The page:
“I made the mistake of focusing on people instead of my schoolwork,” Gonzaga said. “I was so overly obsessed and overwhelmed with the social aspect of high school that it was hard for me to keep my grades up.”

Even if it is over-repeated: grades are important. It is fine to mess around and have fun while you’re young, but it is important to find an equal balance between fun and work. Messing around in your freshman year may be fun at the moment, but it can hit you down the road, so be careful! There’s no shame in taking easier classes in order to keep up.

At the same time, schoolwork is a balance, and having an extreme focus on it can have a negative impact. While slacking on studies is harmful, so is revolving your entire life and self-worth on them. That balance is especially difficult to keep up with the emphasis schools put on grades.

When senior Elijah Facklam was a freshman, he came out of middle school with the mindset that anything below perfection wasn’t good enough.

“[I] spent all of my time on school and basically made sure I got 100% on everything,” Facklam said. “I stressed over getting 90% on a test and it didn’t give me a good mental space.”

Over time and his experience in classes, he grew to create a separation between him and his grades, and learned that it’s okay not to get a perfect grade on every single assignment.

“I know I can fail a few tests and still get an A. I now know I don’t have to be perfect,” he said. “Don’t worry about the little things.” 

Section C: no one is superior or inferior

It is no secret that new freshmen tend to be regarded as annoying at first, and while it’s not all warranted, there are a few points that can be taken away as actual advice from upperclassmen’s grievances.

There are the basic tidbits of advice that almost anyone will give: don’t block the hallways, don’t scream in the hallways, don’t be overly distracting during your classes. But one of the most important pieces of advice (for anyone honestly) is to be humble. No one is above or below anyone else in our school, regardless of how old or young one might be. There’s no excuse to treat someone else differently, and there’s no social hierarchy.

“Coming into high school, a lot of people think that it’s like the movies where there’s a popular group and everyone has to bow down to them, when in reality it’s not like that at all,” Musa said. “Everyone respects each other and there is no ‘popular category,’ we all are a community and it’s really amazing to see the things we can achieve when we realize that.”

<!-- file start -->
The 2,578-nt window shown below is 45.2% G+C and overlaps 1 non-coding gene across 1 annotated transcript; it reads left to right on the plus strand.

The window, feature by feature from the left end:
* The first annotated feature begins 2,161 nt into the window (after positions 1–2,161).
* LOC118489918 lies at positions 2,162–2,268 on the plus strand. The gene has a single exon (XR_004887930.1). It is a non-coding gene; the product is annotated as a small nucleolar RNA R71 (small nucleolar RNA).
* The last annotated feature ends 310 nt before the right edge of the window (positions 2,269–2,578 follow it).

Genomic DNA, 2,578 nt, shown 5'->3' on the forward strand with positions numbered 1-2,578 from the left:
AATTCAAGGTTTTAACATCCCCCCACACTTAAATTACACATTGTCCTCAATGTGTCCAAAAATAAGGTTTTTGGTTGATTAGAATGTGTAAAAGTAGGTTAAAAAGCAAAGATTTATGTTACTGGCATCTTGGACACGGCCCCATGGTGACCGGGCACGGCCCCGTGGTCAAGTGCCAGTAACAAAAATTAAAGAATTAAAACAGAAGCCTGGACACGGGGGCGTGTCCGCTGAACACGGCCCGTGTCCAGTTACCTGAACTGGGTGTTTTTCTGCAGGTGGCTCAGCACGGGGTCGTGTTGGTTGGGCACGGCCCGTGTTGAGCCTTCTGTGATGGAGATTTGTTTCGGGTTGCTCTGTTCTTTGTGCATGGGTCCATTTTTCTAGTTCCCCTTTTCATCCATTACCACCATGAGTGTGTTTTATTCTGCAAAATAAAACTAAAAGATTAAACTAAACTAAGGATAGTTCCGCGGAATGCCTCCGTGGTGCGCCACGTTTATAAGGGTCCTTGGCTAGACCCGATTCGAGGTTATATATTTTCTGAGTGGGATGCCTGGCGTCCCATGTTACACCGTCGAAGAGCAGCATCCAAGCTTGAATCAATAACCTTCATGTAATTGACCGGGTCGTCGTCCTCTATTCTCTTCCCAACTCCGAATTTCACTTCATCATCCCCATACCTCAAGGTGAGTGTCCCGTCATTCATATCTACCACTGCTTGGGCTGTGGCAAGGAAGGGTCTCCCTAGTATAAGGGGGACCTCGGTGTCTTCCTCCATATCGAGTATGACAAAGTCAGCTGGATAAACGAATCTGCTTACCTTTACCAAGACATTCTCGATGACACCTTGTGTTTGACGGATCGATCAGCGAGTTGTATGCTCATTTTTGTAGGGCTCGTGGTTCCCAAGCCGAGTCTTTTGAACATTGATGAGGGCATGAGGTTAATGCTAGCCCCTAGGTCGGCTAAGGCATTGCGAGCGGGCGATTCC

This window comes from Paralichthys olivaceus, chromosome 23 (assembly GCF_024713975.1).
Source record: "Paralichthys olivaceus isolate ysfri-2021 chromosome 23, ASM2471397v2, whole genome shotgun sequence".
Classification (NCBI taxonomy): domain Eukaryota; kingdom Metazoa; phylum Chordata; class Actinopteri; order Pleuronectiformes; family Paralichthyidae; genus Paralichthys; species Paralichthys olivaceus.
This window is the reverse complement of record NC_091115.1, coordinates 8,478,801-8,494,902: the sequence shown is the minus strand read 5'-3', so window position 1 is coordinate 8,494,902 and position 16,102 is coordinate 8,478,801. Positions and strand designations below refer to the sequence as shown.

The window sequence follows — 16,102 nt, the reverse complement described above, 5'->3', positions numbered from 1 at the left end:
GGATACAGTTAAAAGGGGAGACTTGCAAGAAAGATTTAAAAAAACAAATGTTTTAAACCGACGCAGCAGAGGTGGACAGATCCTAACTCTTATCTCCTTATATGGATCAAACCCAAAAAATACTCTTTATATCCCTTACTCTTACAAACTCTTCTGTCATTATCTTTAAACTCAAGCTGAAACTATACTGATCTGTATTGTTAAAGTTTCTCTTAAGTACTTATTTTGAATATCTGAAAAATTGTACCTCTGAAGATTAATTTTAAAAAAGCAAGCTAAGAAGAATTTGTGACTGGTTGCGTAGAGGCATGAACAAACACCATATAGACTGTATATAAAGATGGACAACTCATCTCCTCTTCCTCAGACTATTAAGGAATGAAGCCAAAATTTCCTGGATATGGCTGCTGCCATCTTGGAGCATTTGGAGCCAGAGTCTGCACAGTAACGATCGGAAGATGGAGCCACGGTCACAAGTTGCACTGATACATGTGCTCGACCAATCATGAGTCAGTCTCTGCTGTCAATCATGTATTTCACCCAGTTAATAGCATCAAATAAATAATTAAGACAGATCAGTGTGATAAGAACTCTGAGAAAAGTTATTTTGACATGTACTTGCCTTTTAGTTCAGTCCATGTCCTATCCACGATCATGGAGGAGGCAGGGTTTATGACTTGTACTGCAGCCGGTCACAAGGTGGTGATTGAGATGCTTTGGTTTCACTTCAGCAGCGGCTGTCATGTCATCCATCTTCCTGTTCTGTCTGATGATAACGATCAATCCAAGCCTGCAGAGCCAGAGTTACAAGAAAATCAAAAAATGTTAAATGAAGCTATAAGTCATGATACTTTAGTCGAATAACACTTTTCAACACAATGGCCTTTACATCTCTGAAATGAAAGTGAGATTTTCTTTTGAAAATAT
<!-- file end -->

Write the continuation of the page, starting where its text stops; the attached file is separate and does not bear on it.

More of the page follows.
The best way to not be targeted is to just stay in your lane. The upperclassmen probably don’t know what kind of a person you are yet and the only thing they know is that you’re new and inexperienced in high school. Go ahead and don’t draw too much attention to yourself, but reach out to those you feel could become good friends with.

Section D: Be yourself! 

Another one of the most reiterated pieces of advice is to never change yourself for anyone else. Freshmen tend to follow the trends in their high school in order to fit in more with the community, but that isn’t necessary. Everyone has a place that they can fit in without the need for changing. 

Even if changing yourself may seem necessary to make friends or socialize with a specific group, if you have to change yourself for them, they may not be the best people to hang out with anyway.

“I went into high school thinking about how all these other people will perceive me. In fact, it’s only natural to want to be liked and to stay out of the spotlight of embarrassment,” Gonzaga said. 

“There were many times in my freshman year where I made the mistake of choosing what made me look cool over my own morals. Personally speaking, peer pressure can be elusive; it’s jarring to realize all of a sudden that you aren’t you.”

The reality is, there is a place for you, whether or not you’ve found it yet. It may take a while to figure out, but no one has to change themselves for others.